SEGMENT 2 – FACT SHEET
- This Segment includes approximately three miles of new rail to access industrial lands adjacent to the GCIA (known as the GCIA Employment Center). This Segment will extend the rail line from the existing track (Segment 3) to serve over 1,200 acres of industrial zoned lands at the GCIA Employment Center on the east side of the GCIA.
- Necessity is supported by studies prepared for the 2014 GCIA Master Plan;
- Constructs five, at-grade rail crossings;
- Adds opportunities for new intermodal linkages between air cargo and rail within the Port’s Free Trade Zone;
- The Port/GCIA industrial area is highly desirable for industrial development due to the amount of available land, easy access to Highway 17 and Interstate 90, and low electrical power rates;
- The GCIA Employment Center is projected to create 13,000 to 19,000 new jobs.
Estimated Schedule/Timeline for Segment 2
- 2017 – Alignment reviewed due to infrastructure upgrades from surrounding industrial development that occurred since project initiation.
- 2018 – Two alternative modifications to the 2009 approved alignment submitted to the STB and FRA for review in the Supplemental EA.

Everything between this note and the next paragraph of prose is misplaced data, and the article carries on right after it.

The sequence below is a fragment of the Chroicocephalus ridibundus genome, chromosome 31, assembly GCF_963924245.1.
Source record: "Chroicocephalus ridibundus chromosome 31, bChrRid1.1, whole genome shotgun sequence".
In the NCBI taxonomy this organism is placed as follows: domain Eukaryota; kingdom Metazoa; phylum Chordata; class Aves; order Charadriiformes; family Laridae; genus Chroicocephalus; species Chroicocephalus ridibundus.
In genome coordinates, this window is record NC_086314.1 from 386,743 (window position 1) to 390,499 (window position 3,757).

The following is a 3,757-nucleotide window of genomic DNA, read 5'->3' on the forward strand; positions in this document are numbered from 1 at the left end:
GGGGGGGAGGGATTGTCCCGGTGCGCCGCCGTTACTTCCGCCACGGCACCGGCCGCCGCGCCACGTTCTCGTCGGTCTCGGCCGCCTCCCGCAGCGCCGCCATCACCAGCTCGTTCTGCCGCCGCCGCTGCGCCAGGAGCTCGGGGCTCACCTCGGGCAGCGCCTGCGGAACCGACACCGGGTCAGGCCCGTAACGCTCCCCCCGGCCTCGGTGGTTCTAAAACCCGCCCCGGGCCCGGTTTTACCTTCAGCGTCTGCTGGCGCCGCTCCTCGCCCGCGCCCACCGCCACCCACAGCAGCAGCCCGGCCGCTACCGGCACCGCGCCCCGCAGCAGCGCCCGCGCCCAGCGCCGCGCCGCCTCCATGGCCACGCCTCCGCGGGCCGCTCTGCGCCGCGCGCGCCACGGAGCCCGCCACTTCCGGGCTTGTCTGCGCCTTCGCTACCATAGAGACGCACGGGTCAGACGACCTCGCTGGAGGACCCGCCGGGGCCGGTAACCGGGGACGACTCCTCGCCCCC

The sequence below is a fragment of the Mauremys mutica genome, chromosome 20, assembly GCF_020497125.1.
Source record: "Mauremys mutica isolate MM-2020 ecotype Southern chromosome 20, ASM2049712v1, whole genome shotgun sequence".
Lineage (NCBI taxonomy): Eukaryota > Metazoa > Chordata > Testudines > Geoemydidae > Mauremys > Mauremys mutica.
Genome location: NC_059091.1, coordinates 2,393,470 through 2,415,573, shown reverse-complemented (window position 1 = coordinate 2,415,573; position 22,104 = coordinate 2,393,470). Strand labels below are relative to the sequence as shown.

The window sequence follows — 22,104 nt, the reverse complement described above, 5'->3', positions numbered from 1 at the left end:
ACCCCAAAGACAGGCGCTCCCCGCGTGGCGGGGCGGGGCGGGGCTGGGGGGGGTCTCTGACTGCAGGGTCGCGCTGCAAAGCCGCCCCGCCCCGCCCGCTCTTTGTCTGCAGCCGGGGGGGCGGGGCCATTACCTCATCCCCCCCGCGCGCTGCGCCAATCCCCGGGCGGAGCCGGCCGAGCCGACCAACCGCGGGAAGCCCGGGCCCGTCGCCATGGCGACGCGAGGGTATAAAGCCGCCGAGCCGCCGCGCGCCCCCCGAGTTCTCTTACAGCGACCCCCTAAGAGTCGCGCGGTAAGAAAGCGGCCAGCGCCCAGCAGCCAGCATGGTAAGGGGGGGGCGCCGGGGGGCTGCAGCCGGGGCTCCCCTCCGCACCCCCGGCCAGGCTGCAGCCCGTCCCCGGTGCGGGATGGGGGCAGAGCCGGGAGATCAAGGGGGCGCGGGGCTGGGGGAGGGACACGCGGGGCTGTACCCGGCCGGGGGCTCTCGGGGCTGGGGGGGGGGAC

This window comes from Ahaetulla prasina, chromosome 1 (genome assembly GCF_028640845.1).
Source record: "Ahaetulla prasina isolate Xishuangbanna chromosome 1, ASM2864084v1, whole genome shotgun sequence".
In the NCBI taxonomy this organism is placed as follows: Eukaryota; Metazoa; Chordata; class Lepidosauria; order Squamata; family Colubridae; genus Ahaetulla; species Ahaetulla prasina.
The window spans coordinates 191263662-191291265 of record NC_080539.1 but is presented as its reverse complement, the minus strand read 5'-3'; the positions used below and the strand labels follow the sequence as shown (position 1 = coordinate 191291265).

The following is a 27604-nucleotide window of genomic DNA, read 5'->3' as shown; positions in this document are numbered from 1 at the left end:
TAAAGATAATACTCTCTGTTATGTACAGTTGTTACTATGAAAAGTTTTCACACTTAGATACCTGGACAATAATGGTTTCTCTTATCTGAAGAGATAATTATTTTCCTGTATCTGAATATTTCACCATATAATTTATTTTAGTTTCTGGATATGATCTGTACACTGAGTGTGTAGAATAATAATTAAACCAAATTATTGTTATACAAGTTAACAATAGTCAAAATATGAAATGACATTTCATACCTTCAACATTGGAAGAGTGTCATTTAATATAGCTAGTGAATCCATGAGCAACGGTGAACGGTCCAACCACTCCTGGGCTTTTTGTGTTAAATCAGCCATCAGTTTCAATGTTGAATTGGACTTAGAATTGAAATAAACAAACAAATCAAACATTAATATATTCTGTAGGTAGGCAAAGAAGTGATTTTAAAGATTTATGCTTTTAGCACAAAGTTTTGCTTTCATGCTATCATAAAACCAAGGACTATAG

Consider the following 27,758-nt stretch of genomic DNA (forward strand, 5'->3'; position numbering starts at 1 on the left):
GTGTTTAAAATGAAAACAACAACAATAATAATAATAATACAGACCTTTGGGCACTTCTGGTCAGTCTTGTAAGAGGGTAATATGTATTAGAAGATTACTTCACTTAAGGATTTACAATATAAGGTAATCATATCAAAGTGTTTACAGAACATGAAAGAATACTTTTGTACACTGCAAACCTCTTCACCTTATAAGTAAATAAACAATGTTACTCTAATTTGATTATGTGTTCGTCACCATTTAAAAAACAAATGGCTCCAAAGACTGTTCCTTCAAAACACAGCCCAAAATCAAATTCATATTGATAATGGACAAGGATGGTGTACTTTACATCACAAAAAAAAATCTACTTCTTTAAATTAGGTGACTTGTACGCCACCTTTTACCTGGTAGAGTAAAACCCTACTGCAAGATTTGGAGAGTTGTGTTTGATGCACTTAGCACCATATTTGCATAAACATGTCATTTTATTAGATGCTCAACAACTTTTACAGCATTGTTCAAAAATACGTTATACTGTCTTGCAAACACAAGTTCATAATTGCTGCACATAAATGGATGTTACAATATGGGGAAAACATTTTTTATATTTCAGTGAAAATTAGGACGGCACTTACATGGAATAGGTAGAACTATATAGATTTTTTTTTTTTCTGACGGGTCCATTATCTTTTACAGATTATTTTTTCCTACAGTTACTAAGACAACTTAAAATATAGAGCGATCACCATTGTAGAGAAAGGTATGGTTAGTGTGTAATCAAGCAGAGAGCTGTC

- 2019 – The STB is expected to issue a record of decision in Fall of 2019. Upon that decision, FRA will obligate the Project’s federal funds and property acquisition will commence. Final design and permitting will begin at that time.
- 2020 – Property acquisition will be completed, permits received and bid documents prepared.
- 2021-2022 – Contractor will be selected. Construction is anticipated to begin in Fall 2021 with completion scheduled for Fall 2022.
Current Status of Segment 2
In Fall 2018, the Port requested that STB analyze two modifications to the 2009 approved Segment 2 alignment (Modification 2B and 2C) to straighten the route and reduce conflicts with the built environment constructed. The modifications proposed by the Port include:
- A straighter alignment immediately northeast of the connection with the unused CBRW track. This modification would slightly reduce the amount of new track construction
- A shorter, straighter alignment to more efficiently access existing and future development areas, as well as reduce the necessary track construction
- An alignment that reduces conflicts with entrances to businesses and utilities, and reduces the number of skewed rail crossings.
NCBRP Latest Update: November, 2018